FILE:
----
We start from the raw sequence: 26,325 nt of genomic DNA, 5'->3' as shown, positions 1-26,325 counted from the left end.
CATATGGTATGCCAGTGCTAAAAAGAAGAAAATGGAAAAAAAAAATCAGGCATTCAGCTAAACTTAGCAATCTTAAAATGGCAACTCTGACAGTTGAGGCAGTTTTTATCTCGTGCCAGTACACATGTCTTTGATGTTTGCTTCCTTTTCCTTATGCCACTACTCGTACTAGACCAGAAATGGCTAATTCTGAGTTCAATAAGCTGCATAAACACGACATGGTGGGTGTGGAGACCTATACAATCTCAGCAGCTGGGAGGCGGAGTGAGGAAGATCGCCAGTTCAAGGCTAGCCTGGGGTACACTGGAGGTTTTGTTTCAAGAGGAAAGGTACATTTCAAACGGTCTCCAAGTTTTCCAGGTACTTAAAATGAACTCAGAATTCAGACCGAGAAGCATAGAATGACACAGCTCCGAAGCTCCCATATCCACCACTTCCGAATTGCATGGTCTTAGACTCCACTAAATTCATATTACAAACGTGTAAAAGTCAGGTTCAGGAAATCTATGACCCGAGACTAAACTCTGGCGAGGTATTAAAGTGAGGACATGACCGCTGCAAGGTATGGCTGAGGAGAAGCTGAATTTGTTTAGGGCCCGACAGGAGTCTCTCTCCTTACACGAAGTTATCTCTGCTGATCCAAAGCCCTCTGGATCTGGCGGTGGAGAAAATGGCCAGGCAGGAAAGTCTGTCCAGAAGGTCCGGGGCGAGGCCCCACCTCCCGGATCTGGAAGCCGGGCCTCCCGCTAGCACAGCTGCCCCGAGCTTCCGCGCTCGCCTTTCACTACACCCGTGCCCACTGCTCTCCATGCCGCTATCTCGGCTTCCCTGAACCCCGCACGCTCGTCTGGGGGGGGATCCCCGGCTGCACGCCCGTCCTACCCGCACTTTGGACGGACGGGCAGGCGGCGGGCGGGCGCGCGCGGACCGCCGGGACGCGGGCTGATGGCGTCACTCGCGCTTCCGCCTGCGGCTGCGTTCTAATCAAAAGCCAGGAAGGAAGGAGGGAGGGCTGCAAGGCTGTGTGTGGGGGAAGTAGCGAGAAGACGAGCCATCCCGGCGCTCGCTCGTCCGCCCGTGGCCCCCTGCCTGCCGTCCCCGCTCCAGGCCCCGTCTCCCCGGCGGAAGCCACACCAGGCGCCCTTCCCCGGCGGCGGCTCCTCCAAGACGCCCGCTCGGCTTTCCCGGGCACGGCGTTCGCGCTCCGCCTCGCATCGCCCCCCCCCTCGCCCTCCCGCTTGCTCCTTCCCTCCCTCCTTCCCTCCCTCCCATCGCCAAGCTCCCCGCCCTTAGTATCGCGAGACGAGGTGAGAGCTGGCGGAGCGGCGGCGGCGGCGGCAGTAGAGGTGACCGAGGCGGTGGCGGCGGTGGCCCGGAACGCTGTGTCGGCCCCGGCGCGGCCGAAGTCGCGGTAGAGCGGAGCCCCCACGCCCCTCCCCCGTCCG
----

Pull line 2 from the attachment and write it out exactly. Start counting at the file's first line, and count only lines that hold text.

CATATGGTATGCCAGTGCTAAAAAGAAGAAAATGGAAAAAAAAAATCAGGCATTCAGCTAAACTTAGCAATCTTAAAATGGCAACTCTGACAGTTGAGGCAGTTTTTATCTCGTGCCAGTACACATGTCTTTGATGTTTGCTTCCTTTTCCTTATGCCACTACTCGTACTAGACCAGAAATGGCTAATTCTGAGTTCAATAAGCTGCATAAACACGACATGGTGGGTGTGGAGACCTATACAATCTCAGCAGCTGGGAGGCGGAGTGAGGAAGATCGCCAGTTCAAGGCTAGCCTGGGGTACACTGGAGGTTTTGTTTCAAGAGGAAAGGTACATTTCAAACGGTCTCCAAGTTTTCCAGGTACTTAAAATGAACTCAGAATTCAGACCGAGAAGCATAGAATGACACAGCTCCGAAGCTCCCATATCCACCACTTCCGAATTGCATGGTCTTAGACTCCACTAAATTCATATTACAAACGTGTAAAAGTCAGGTTCAGGAAATCTATGACCCGAGACTAAACTCTGGCGAGGTATTAAAGTGAGGACATGACCGCTGCAAGGTATGGCTGAGGAGAAGCTGAATTTGTTTAGGGCCCGACAGGAGTCTCTCTCCTTACACGAAGTTATCTCTGCTGATCCAAAGCCCTCTGGATCTGGCGGTGGAGAAAATGGCCAGGCAGGAAAGTCTGTCCAGAAGGTCCGGGGCGAGGCCCCACCTCCCGGATCTGGAAGCCGGGCCTCCCGCTAGCACAGCTGCCCCGAGCTTCCGCGCTCGCCTTTCACTACACCCGTGCCCACTGCTCTCCATGCCGCTATCTCGGCTTCCCTGAACCCCGCACGCTCGTCTGGGGGGGGATCCCCGGCTGCACGCCCGTCCTACCCGCACTTTGGACGGACGGGCAGGCGGCGGGCGGGCGCGCGCGGACCGCCGGGACGCGGGCTGATGGCGTCACTCGCGCTTCCGCCTGCGGCTGCGTTCTAATCAAAAGCCAGGAAGGAAGGAGGGAGGGCTGCAAGGCTGTGTGTGGGGGAAGTAGCGAGAAGACGAGCCATCCCGGCGCTCGCTCGTCCGCCCGTGGCCCCCTGCCTGCCGTCCCCGCTCCAGGCCCCGTCTCCCCGGCGGAAGCCACACCAGGCGCCCTTCCCCGGCGGCGGCTCCTCCAAGACGCCCGCTCGGCTTTCCCGGGCACGGCGTTCGCGCTCCGCCTCGCATCGCCCCCCCCCTCGCCCTCCCGCTTGCTCCTTCCCTCCCTCCTTCCCTCCCTCCCATCGCCAAGCTCCCCGCCCTTAGTATCGCGAGACGAGGTGAGAGCTGGCGGAGCGGCGGCGGCGGCGGCAGTAGAGGTGACCGAGGCGGTGGCGGCGGTGGCCCGGAACGCTGTGTCGGCCCCGGCGCGGCCGAAGTCGCGGTAGAGCGGAGCCCCCACGCCCCTCCCCCGTCCG